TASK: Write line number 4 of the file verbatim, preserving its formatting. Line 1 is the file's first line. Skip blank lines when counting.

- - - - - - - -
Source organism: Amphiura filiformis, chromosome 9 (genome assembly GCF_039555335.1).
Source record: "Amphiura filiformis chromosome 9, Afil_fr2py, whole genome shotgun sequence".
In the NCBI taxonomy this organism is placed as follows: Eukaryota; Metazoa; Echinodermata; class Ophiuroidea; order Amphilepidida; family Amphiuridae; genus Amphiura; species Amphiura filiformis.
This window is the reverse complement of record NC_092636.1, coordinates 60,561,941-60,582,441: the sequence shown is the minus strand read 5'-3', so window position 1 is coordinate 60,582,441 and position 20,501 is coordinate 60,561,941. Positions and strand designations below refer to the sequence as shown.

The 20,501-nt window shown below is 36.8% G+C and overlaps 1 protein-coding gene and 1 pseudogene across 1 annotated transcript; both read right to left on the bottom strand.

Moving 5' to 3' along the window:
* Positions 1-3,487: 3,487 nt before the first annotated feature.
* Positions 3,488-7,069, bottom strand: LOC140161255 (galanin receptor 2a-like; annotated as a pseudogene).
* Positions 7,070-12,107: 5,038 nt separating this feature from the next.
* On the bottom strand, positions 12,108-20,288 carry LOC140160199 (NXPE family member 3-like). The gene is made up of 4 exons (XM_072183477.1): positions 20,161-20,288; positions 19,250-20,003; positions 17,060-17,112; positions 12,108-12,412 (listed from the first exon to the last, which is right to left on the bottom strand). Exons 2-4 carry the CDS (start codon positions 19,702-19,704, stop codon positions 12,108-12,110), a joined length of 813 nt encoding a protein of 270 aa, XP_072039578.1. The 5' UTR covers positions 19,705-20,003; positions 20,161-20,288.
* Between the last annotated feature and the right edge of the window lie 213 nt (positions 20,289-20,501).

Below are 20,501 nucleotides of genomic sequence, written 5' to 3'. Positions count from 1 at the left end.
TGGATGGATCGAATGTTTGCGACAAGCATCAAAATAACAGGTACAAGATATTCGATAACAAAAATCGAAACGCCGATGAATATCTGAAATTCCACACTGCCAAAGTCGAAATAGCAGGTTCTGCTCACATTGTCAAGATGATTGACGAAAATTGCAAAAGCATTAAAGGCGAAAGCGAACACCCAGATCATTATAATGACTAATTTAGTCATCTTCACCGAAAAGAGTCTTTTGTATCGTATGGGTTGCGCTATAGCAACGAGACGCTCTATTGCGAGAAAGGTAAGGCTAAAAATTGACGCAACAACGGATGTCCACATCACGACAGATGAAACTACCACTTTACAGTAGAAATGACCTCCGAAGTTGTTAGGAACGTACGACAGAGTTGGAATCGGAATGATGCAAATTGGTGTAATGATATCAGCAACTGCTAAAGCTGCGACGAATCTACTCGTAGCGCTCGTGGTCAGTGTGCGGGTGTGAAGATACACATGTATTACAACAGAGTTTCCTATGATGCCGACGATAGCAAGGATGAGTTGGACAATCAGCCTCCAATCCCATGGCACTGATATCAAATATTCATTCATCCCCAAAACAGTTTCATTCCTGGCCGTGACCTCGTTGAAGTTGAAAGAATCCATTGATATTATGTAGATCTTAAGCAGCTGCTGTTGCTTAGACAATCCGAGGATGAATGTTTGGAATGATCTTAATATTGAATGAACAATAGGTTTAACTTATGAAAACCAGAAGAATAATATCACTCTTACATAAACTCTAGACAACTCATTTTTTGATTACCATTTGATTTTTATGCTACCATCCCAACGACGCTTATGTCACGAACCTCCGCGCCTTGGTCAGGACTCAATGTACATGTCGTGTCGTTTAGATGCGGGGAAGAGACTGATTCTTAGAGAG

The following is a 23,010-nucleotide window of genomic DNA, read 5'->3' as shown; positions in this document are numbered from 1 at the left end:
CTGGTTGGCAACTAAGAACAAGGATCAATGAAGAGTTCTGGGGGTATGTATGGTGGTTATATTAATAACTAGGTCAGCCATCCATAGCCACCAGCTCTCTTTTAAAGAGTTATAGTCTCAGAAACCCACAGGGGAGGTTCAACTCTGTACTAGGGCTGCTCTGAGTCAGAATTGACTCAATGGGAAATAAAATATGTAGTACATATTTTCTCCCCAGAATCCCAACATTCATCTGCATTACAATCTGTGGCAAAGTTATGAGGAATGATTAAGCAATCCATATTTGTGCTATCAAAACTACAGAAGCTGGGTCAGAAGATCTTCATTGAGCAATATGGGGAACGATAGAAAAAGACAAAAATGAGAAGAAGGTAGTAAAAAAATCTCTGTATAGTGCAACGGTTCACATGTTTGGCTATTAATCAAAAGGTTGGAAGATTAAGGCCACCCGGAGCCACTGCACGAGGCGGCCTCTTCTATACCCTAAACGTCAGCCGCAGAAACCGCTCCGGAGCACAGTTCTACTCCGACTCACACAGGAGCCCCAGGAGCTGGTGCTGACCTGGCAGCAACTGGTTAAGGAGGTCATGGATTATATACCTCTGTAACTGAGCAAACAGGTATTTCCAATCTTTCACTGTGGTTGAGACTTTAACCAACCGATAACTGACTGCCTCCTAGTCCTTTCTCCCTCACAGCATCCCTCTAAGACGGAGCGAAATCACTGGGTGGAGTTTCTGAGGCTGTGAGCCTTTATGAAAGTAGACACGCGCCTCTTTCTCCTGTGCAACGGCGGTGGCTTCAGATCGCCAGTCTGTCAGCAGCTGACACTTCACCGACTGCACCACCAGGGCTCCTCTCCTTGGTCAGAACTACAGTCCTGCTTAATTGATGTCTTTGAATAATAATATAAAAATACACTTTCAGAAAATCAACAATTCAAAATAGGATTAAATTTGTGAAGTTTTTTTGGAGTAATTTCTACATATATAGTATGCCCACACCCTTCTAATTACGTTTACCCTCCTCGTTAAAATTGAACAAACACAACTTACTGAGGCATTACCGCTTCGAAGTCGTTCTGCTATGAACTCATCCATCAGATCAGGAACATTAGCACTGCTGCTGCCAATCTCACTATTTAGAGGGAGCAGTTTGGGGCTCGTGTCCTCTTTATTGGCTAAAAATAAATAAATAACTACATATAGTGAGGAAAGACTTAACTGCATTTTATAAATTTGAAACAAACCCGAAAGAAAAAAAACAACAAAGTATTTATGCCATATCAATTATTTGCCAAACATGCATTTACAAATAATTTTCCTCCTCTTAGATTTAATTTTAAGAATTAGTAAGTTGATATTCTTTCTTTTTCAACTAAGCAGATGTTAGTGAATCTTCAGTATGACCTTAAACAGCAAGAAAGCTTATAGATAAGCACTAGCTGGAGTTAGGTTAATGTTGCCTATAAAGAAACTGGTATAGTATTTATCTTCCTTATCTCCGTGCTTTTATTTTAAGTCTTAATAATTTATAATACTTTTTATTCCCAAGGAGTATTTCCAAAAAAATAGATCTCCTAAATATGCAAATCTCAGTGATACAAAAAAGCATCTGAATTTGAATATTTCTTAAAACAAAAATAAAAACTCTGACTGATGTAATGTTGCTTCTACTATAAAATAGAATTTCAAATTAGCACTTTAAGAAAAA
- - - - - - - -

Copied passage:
This window is the reverse complement of record NC_092636.1, coordinates 60,561,941-60,582,441: the sequence shown is the minus strand read 5'-3', so window position 1 is coordinate 60,582,441 and position 20,501 is coordinate 60,561,941. Positions and strand designations below refer to the sequence as shown.